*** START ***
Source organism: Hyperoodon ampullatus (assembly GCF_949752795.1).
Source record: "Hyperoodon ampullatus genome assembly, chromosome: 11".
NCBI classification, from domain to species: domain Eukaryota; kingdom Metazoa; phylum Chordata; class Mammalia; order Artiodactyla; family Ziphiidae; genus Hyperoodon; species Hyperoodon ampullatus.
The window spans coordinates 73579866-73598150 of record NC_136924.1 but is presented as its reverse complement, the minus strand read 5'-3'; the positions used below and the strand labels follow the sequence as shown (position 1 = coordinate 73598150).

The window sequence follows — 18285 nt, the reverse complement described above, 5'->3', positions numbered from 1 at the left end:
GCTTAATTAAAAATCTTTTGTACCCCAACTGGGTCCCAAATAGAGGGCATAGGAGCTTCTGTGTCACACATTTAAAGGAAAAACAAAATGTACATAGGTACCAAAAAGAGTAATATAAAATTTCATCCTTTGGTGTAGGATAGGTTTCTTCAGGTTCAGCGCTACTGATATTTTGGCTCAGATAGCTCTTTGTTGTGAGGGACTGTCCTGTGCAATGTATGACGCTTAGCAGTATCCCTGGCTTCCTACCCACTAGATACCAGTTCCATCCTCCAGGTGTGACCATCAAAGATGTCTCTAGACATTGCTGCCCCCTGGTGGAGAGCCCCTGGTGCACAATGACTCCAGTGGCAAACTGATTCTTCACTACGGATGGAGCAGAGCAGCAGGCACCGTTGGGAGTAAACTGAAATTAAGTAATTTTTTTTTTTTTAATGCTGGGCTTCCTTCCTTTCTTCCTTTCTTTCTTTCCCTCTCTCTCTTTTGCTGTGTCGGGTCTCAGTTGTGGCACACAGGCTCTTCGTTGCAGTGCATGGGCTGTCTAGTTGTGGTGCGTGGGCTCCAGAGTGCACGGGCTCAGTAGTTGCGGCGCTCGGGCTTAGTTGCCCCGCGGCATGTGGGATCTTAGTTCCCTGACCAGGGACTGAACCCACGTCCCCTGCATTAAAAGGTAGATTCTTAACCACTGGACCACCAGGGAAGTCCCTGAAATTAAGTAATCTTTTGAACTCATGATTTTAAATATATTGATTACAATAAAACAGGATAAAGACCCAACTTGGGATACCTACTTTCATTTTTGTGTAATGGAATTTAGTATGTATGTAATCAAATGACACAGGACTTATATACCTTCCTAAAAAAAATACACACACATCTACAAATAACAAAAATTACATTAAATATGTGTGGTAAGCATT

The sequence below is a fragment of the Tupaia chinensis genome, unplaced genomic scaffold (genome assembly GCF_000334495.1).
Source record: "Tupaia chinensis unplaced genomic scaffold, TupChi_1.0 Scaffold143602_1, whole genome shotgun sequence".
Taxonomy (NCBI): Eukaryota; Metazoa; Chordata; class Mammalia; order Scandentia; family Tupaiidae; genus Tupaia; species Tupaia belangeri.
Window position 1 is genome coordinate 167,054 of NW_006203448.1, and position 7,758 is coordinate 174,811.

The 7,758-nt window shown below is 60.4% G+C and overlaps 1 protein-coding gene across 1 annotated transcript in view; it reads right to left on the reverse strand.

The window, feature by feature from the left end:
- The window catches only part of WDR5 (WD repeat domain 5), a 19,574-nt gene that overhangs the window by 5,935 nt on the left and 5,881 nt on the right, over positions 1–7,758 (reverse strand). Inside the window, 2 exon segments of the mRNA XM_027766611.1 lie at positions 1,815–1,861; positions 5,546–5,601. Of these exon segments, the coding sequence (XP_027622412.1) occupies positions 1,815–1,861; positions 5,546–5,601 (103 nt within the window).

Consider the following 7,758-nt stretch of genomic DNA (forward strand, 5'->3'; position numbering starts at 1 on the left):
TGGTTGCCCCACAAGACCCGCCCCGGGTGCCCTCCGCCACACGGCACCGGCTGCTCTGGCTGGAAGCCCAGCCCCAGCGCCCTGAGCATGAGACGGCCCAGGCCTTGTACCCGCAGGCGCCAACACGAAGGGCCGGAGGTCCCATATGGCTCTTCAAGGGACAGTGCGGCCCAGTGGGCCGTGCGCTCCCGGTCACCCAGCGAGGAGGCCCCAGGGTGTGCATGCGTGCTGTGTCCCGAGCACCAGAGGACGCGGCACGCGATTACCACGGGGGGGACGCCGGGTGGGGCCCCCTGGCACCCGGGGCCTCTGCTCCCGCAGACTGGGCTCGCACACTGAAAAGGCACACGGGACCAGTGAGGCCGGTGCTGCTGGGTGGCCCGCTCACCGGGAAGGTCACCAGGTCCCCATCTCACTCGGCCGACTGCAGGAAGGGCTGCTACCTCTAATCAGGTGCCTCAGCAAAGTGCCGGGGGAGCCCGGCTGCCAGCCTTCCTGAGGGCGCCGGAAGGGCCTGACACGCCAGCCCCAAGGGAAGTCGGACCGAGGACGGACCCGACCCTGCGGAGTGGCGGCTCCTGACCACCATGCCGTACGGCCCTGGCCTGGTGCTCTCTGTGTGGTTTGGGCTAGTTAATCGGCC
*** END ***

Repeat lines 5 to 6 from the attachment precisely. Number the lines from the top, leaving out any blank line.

The window sequence follows — 18285 nt, the reverse complement described above, 5'->3', positions numbered from 1 at the left end:
GCTTAATTAAAAATCTTTTGTACCCCAACTGGGTCCCAAATAGAGGGCATAGGAGCTTCTGTGTCACACATTTAAAGGAAAAACAAAATGTACATAGGTACCAAAAAGAGTAATATAAAATTTCATCCTTTGGTGTAGGATAGGTTTCTTCAGGTTCAGCGCTACTGATATTTTGGCTCAGATAGCTCTTTGTTGTGAGGGACTGTCCTGTGCAATGTATGACGCTTAGCAGTATCCCTGGCTTCCTACCCACTAGATACCAGTTCCATCCTCCAGGTGTGACCATCAAAGATGTCTCTAGACATTGCTGCCCCCTGGTGGAGAGCCCCTGGTGCACAATGACTCCAGTGGCAAACTGATTCTTCACTACGGATGGAGCAGAGCAGCAGGCACCGTTGGGAGTAAACTGAAATTAAGTAATTTTTTTTTTTTTAATGCTGGGCTTCCTTCCTTTCTTCCTTTCTTTCTTTCCCTCTCTCTCTTTTGCTGTGTCGGGTCTCAGTTGTGGCACACAGGCTCTTCGTTGCAGTGCATGGGCTGTCTAGTTGTGGTGCGTGGGCTCCAGAGTGCACGGGCTCAGTAGTTGCGGCGCTCGGGCTTAGTTGCCCCGCGGCATGTGGGATCTTAGTTCCCTGACCAGGGACTGAACCCACGTCCCCTGCATTAAAAGGTAGATTCTTAACCACTGGACCACCAGGGAAGTCCCTGAAATTAAGTAATCTTTTGAACTCATGATTTTAAATATATTGATTACAATAAAACAGGATAAAGACCCAACTTGGGATACCTACTTTCATTTTTGTGTAATGGAATTTAGTATGTATGTAATCAAATGACACAGGACTTATATACCTTCCTAAAAAAAATACACACACATCTACAAATAACAAAAATTACATTAAATATGTGTGGTAAGCATT